Week one of Nebraska’s fall camp is in the books. Seemed like a good time to get ourselves into game shape with a Three-and-Out. Hail Varsity staff writers Jacob Padilla, Derek Peterson and Greg Smith give you their impressions of the first week.
So far in camp we haven’t had a lot of “Wow, I can’t believe he just did that moments,” but we also haven’t had many things happen that open up new questions either. For year three of the Mike Riley experience that can be a good thing even though this feels like a first year with so many changes.
Bob Diaco’s 3-4 defense remains shrouded in mystery thanks to the far-side outdoor practice field that the media isn’t allowed to go to. However, the fears of replacing Chris Jones have been eased based on what we can see. Eric Lee Jr. has done an admirable job and is having a solid camp. I continue to be impressed with the mindset of Lamar Jackson. We know he has all the talent, but putting it together mentally as quickly as he has to can be a challenge. So far he looks up for it.
I continue to be impressed by the Tanner Lee-to-Tyler Hoppes connection that started in spring. Both players have an unusual amount of hype surrounding them for players who haven’t played a ton of football in scarlet and cream. Both players are providing us with a blueprint for where Langsdorf and Riley want to take the quarterback and tight end position.
After a week, count me as someone who thinks Nebraska will have an explosive passing game this season. Lee is the real deal. Stanley Morgan Jr. looks poised for a monster season and De’Mornay Pierson-El is sometimes lost in the shuffle now, but he looks ready to return to his freshman form. Sprinkle in true freshman Tyjon Lindsey, redshirt freshman JD Spielman and Fresno State transfer Keyon Williams and you have the makings of something not seen very often in Lincoln.
The cornerback situation was the most interesting one for me coming into camp and we got a few answers by the end of week one. Jackson has switched from his boundary corner position to fill in for Jones at the field side. As a young player who played safety in high school and only got a little bit of experience last year, I wasn’t sure if he was ready to take on that responsibility of playing on the side with more space, but I thought he looked really good from what I could see on Thursday. He had a couple of really nice pass break-ups that showed both good coverage footwork and solid closing ability, and his length gives him a big advantage at that spot. As Derek mentioned below, Eric Lee Jr., who has stepped into the boundary role, has looked solid as well.
We weren’t able to see too many details during the live portions of practice considering they were happening a football field away with a line of players along the sideline serving as a screen, but it looked to me like the offense had a very good day. The offense moved right down the field during a two-minute drill, the offense gashed the defense with a few runs up the middle and the quarterbacks completed passes at a high rate. However, according to Mike Riley, the team went with a full 86-play scrimmage behind closed doors on Saturday and the defense showed up and got the better of the offense. It’s always difficult to tell what you’re actually seeing when a team plays against itself, but if one side of the ball is dominating the other, that probably says more about how far behind the one side is than how great the other is. Going back and forth says the team has work to do on both sides of the ball, but it doesn’t have a glaring weakness.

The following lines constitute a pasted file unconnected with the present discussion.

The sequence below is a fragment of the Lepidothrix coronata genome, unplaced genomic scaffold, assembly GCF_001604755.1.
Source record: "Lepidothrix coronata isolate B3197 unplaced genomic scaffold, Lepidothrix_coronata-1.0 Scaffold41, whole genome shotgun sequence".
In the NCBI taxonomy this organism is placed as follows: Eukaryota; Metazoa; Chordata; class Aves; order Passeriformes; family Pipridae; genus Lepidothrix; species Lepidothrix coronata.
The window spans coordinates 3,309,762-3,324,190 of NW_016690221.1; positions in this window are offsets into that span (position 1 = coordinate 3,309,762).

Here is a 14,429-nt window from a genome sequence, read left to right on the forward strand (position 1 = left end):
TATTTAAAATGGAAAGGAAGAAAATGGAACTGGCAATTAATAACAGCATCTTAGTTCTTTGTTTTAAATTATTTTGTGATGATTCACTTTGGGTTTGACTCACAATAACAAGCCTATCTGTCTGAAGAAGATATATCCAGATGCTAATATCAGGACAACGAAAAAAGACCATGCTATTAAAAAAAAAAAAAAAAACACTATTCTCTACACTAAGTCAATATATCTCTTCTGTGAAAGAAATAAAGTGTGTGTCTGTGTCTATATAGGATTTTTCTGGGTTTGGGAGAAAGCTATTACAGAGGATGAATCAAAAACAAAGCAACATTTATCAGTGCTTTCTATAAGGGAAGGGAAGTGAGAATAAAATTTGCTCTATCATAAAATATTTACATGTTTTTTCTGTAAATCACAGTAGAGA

Well, when I wasn’t straining my eyes to see across two football fields, I was seeing some stuff.
First thing I want to mention is that Eric Lee Jr. is one athletic kid. After each stretching session we saw, Lee wouldn’t stand up the way everyone else would. He would do this somersault, backflip-looking thing that made my hamstrings hurt just watching it. Small, insignificant detail, right?
Wrong. It’s a nice nugget to showcase his athletic ability. When I kept an eye on Lee, he was making plays everywhere. I rarely saw him get beat in one-on-one drills. If he did, he was able to recover. I didn’t see a lot of tugging and pulling, I didn’t see a lot of breakdowns and I saw a ton of well-timed breaks on passes thrown at him. Jackson, a sophomore corner, has been solid, but Lee is a guy I’ve enjoyed watching.
I also want to point out a handful of receivers. Everyone knows Morgan and Pierson-El will be the cream of the crop this season on the perimeter, but the young receivers have looked just as impressive.
Lindsey and Spielman have been electric. Lindsey has receivers coach Keith Williams in his ear every single play, coaching him up as hard as anyone on the field. That’s a positive sign. Or Williams is just getting him back for the summer. Spielman has also been singled out by his head coach when asked who has impressed.
Both are lightning quick and run clean routes. They’re both sure-handed and they both could be threats to get some touches out of the backfield. They’re the types of player offensive coordinators love to get into open space and turn loose. Don’t expect monster seasons because, after all, they’re freshmen, but in a quick-passing offense, they could be crucial pieces to opening up a run game looking for new life or freeing up Morgan and Pierson-El for big plays down the field.